It’s been a while since I’ve done an update on the Metrolink Trafford Park Line (TPL). I’ve generally avoided the area since work started on the TPL, as it’s been such a pain to cycle around there. It’s also not particularly safe or pleasant to cycle with the kids now, which is a shame as it used to be a relatively good way to get to Salford Quays.
Now the work is at a quite advanced stage, it’s possible to see quite how bad the TPL scheme will be for cycling. Hopes weren’t particularly high to start with, after the designs were published.
It’s worth remembering that much of the route in Trafford Park used to consist of dedicated protected cycleways. While these were quite dated and lacked priority over side roads. They were relatively safe and pleasant to use, even if they suffered from poor maintenance.
There’s still a large section of the existing cycleways at the point before the tram lines reach the road. They’re far from perfect and encroaching vegetation is often an issue, but they are relatively safe and pleasant.
Construction of the Wharfside tram stop is now largely complete and you can see the waterfront path running along the side of the tram tracks. This generally looks better than what it replaces. Though I am still concerned by how narrow some of the sections look in the designs, close to where the tram stop is.
Right now, the section between the Wharfside tram stop and Quay West is pretty inaccessible, due to the construction work. It looks like this is progressing at the same rate as the other sections, but it’s difficult to confirm.
Carrying on along Trafford Wharf Road, you reach the section where the tram line leaves the waterfront and continues along the road. At this point, the old cycleway finishes and the new patchwork of cycling ‘infrastructure’ starts. Yes, and the quotes are there because paint on the road isn’t infrastructure.
So the cycleway drops to carriageway level for an unprotected section across side turning. This isn’t good. The last thing people driving are expecting at this point is for cycles to be on the road.
Beyond the junction, there’s a pretty decent bus stop bypass. This is surprising, as it looks like it’s should be quite good when complete. We still need to see more forgiving kerbs being used in Manchester, but apart from that, it looks fine.
Beyond the bus stop bypass, you’re dumped back onto the road, across the entrance of another side road. So again, people on bikes are going to be exactly where drivers don’t expect them to be. This is just awful and likely to lead to collisions.
From there, you carry on along the road with no protection, just a white line. There’s enough space here to have included a protected cycleway, but TfGM just decided it wasn’t important. Indeed, they’ve used a significant amount of space to include a right turn filter to Quay West. Was that really necessary?
As you reach the corner of Warren Bruce Road, you arrive at what surely must be a candidate for Bollocks Infra before it’s even complete. Riding along, you’re expected to mount the shared use path just before the corner, then be dumped back on the road just after. Right into the path of any left turning vehicles. How that passed any safety audit, I don’t know.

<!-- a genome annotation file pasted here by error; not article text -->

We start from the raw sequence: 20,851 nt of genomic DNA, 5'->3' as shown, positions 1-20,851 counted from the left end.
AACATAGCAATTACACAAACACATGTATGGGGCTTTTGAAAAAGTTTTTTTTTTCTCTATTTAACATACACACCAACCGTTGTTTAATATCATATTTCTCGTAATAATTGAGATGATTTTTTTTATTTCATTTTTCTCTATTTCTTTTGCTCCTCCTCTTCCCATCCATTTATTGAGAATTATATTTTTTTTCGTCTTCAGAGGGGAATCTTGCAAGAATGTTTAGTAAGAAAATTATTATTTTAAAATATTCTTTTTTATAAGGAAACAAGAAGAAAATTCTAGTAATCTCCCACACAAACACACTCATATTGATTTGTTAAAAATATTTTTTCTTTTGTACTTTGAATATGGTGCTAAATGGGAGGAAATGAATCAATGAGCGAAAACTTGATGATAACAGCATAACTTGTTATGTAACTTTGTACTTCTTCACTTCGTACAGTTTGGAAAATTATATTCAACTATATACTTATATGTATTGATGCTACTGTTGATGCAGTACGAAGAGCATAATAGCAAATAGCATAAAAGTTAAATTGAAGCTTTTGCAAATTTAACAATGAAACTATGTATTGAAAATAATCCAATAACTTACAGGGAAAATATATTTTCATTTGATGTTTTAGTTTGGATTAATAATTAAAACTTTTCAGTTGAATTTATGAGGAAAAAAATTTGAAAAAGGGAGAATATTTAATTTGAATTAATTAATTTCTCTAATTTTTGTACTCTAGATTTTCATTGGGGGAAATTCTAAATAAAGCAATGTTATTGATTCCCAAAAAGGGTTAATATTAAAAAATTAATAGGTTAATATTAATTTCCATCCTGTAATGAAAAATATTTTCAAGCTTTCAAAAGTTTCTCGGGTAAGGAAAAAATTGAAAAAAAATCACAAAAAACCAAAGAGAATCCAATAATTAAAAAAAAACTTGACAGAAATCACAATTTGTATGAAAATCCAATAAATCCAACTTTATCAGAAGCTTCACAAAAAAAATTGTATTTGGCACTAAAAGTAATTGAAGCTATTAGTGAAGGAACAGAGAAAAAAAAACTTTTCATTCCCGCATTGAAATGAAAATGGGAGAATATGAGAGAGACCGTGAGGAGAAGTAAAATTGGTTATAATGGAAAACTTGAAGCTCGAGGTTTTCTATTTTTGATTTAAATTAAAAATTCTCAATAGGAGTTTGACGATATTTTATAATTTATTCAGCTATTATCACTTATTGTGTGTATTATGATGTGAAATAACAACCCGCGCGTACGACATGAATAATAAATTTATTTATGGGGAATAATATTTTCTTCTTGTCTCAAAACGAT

Now at this point, it’s worth remembering what Warren Bruce Road used to be like. Along its length there was a bidirectional protected cycleway, which when it wasn’t blocked with match-day parking, was pretty good.
This has been replaced with a painted cycle lane on the southbound side and a ‘hybrid cycle lane’ on the northbound side. So, no protection on one side, and minimal protection on the other side. Though I expect these will end up as unofficial parking bays most days.
At the end of Warren Bruce Road, you’re forced back onto the shared use path at Village Circle. There’s another section of really badly laid corduroy Paving, which is used liberally along the route. While the finish might be improved, my experiences of the Stretford Cycleway mean I wouldn’t count on this happening.
Village Circle is a huge roundabout, with more than enough space to include dedicated protected cycleways, particularly with all the work that’s been carried out to run the tram lines through here. Unfortunately, it’s more shared use paths and multiple traffic light stages to negotiate. Parkway Circle just down the road gets similar treatment.
This really is quite terrible and clearly demonstrates TfGM’s attitude to cycling, some way in the distance behind Metrolink and cars when it comes to priorities.
This is just a small section of the TPL, I hope to take a look at how the other sections are progressing at some point too. Though judging by what’s in the designs, expect the rest of the route to be of a similar, poor standard. Overall, a confused mess.
The TPL scheme predates Chris Boardman’s plans for Beelines (now Bee Network), which explains why it’s so poor. I had hoped his team could have had some influence at a late stage to improve things, but that hasn’t happened.
Hopefully, with Chris’ influence. Any future Metrolink extensions TfGM will treat cycling with more priority that they ever have in the past. Though I wouldn’t say that’s guaranteed. I’ve yet to see anything coming out of TfGM that I’d consider up to Bee Network standard.